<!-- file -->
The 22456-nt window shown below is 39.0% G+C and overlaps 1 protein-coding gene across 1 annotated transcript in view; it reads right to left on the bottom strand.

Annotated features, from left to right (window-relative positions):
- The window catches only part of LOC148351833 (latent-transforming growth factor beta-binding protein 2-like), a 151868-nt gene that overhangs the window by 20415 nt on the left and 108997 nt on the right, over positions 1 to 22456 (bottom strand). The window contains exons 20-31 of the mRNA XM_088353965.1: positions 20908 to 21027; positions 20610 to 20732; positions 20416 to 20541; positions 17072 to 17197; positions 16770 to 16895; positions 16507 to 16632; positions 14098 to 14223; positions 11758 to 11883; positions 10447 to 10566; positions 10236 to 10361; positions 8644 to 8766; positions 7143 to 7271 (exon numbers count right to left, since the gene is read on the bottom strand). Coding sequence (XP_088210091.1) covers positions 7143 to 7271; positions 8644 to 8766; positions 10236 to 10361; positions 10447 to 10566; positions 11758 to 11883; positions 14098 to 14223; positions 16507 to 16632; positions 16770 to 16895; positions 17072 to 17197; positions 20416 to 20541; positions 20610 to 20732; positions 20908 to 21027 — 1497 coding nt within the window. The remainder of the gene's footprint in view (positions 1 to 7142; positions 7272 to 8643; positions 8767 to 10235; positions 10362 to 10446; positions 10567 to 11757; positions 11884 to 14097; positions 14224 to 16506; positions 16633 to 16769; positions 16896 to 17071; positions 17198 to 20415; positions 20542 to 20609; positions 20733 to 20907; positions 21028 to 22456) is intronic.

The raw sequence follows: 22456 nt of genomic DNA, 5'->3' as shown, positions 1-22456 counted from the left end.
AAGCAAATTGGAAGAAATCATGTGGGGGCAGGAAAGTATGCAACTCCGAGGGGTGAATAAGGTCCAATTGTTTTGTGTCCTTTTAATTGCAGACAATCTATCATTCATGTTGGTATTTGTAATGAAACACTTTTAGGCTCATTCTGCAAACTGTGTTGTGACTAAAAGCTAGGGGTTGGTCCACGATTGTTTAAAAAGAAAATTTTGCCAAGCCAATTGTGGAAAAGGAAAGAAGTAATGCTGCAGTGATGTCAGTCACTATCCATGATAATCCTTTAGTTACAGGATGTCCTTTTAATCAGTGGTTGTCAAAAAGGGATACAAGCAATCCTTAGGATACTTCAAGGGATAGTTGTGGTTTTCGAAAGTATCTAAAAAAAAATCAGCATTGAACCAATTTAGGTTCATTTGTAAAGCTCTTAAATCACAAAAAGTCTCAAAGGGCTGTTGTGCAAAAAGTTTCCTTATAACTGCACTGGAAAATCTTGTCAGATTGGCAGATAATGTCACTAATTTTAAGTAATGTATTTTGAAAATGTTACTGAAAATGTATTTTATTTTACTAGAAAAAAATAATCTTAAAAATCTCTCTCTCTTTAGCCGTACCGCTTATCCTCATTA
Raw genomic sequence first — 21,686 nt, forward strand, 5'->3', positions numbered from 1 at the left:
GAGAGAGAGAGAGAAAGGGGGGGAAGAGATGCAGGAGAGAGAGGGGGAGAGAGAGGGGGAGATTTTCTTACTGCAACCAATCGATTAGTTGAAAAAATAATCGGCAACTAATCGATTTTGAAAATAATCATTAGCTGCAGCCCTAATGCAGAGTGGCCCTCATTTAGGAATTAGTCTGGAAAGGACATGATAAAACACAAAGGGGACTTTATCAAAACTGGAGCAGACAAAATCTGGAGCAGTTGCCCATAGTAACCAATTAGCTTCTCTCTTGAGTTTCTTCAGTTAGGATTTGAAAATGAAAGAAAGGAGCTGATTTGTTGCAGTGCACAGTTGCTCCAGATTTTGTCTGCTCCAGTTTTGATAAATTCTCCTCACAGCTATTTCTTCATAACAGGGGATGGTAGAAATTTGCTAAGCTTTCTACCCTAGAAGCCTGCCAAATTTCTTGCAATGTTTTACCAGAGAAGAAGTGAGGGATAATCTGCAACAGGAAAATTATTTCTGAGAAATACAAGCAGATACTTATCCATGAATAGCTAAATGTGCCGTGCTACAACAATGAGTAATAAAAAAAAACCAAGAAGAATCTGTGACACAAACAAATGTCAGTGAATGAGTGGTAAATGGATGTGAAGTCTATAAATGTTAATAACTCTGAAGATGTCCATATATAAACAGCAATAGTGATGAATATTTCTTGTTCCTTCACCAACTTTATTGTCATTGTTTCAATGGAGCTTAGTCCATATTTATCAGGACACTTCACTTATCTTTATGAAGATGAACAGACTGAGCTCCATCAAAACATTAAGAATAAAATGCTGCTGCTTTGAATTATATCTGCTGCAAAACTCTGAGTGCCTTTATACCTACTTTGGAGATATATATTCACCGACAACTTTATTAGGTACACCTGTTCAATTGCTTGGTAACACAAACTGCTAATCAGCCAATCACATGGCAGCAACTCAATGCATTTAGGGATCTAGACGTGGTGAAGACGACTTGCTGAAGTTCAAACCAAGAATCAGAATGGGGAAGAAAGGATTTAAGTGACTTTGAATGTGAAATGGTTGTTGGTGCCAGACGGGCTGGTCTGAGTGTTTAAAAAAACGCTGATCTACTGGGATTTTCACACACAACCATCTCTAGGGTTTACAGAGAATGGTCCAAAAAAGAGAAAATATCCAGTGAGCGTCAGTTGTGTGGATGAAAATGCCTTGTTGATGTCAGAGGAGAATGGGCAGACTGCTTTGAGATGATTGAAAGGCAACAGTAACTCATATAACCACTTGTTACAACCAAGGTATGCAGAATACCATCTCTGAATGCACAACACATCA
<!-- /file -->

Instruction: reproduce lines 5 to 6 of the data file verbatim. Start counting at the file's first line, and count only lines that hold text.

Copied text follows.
AAGCAAATTGGAAGAAATCATGTGGGGGCAGGAAAGTATGCAACTCCGAGGGGTGAATAAGGTCCAATTGTTTTGTGTCCTTTTAATTGCAGACAATCTATCATTCATGTTGGTATTTGTAATGAAACACTTTTAGGCTCATTCTGCAAACTGTGTTGTGACTAAAAGCTAGGGGTTGGTCCACGATTGTTTAAAAAGAAAATTTTGCCAAGCCAATTGTGGAAAAGGAAAGAAGTAATGCTGCAGTGATGTCAGTCACTATCCATGATAATCCTTTAGTTACAGGATGTCCTTTTAATCAGTGGTTGTCAAAAAGGGATACAAGCAATCCTTAGGATACTTCAAGGGATAGTTGTGGTTTTCGAAAGTATCTAAAAAAAAATCAGCATTGAACCAATTTAGGTTCATTTGTAAAGCTCTTAAATCACAAAAAGTCTCAAAGGGCTGTTGTGCAAAAAGTTTCCTTATAACTGCACTGGAAAATCTTGTCAGATTGGCAGATAATGTCACTAATTTTAAGTAATGTATTTTGAAAATGTTACTGAAAATGTATTTTATTTTACTAGAAAAAAATAATCTTAAAAATCTCTCTCTCTTTAGCCGTACCGCTTATCCTCATTA
Raw genomic sequence first — 21,686 nt, forward strand, 5'->3', positions numbered from 1 at the left: